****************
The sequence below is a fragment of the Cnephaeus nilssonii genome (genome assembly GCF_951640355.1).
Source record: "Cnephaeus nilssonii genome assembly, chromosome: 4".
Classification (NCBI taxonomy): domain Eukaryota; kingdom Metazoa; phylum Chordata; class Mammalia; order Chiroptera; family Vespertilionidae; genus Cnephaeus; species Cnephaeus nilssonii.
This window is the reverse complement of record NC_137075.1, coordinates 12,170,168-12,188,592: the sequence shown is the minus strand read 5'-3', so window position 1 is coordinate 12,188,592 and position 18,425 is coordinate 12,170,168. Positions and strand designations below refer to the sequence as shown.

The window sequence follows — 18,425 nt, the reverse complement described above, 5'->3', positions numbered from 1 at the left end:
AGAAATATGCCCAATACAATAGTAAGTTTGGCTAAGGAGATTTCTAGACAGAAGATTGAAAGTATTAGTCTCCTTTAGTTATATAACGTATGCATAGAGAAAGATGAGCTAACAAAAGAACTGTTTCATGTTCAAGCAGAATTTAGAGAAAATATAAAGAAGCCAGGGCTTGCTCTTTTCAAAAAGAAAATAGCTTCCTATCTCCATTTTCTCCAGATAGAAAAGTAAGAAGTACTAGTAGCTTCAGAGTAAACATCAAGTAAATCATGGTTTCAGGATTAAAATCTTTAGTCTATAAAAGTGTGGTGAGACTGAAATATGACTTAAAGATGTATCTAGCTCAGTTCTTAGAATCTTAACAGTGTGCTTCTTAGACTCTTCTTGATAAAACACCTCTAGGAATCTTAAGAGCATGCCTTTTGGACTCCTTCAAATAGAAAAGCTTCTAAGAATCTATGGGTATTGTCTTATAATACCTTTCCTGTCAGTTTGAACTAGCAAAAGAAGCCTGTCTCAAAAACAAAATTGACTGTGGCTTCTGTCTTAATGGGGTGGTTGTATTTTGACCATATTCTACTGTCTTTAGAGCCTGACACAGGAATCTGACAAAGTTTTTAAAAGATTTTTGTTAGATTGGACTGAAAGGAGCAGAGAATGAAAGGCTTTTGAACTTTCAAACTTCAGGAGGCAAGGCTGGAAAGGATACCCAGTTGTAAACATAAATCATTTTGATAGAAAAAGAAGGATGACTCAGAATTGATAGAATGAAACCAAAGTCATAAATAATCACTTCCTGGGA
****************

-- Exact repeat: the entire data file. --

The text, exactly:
The sequence below is a fragment of the Cnephaeus nilssonii genome (genome assembly GCF_951640355.1).
Source record: "Cnephaeus nilssonii genome assembly, chromosome: 4".
Classification (NCBI taxonomy): domain Eukaryota; kingdom Metazoa; phylum Chordata; class Mammalia; order Chiroptera; family Vespertilionidae; genus Cnephaeus; species Cnephaeus nilssonii.
This window is the reverse complement of record NC_137075.1, coordinates 12,170,168-12,188,592: the sequence shown is the minus strand read 5'-3', so window position 1 is coordinate 12,188,592 and position 18,425 is coordinate 12,170,168. Positions and strand designations below refer to the sequence as shown.

The window sequence follows — 18,425 nt, the reverse complement described above, 5'->3', positions numbered from 1 at the left end:
AGAAATATGCCCAATACAATAGTAAGTTTGGCTAAGGAGATTTCTAGACAGAAGATTGAAAGTATTAGTCTCCTTTAGTTATATAACGTATGCATAGAGAAAGATGAGCTAACAAAAGAACTGTTTCATGTTCAAGCAGAATTTAGAGAAAATATAAAGAAGCCAGGGCTTGCTCTTTTCAAAAAGAAAATAGCTTCCTATCTCCATTTTCTCCAGATAGAAAAGTAAGAAGTACTAGTAGCTTCAGAGTAAACATCAAGTAAATCATGGTTTCAGGATTAAAATCTTTAGTCTATAAAAGTGTGGTGAGACTGAAATATGACTTAAAGATGTATCTAGCTCAGTTCTTAGAATCTTAACAGTGTGCTTCTTAGACTCTTCTTGATAAAACACCTCTAGGAATCTTAAGAGCATGCCTTTTGGACTCCTTCAAATAGAAAAGCTTCTAAGAATCTATGGGTATTGTCTTATAATACCTTTCCTGTCAGTTTGAACTAGCAAAAGAAGCCTGTCTCAAAAACAAAATTGACTGTGGCTTCTGTCTTAATGGGGTGGTTGTATTTTGACCATATTCTACTGTCTTTAGAGCCTGACACAGGAATCTGACAAAGTTTTTAAAAGATTTTTGTTAGATTGGACTGAAAGGAGCAGAGAATGAAAGGCTTTTGAACTTTCAAACTTCAGGAGGCAAGGCTGGAAAGGATACCCAGTTGTAAACATAAATCATTTTGATAGAAAAAGAAGGATGACTCAGAATTGATAGAATGAAACCAAAGTCATAAATAATCACTTCCTGGGA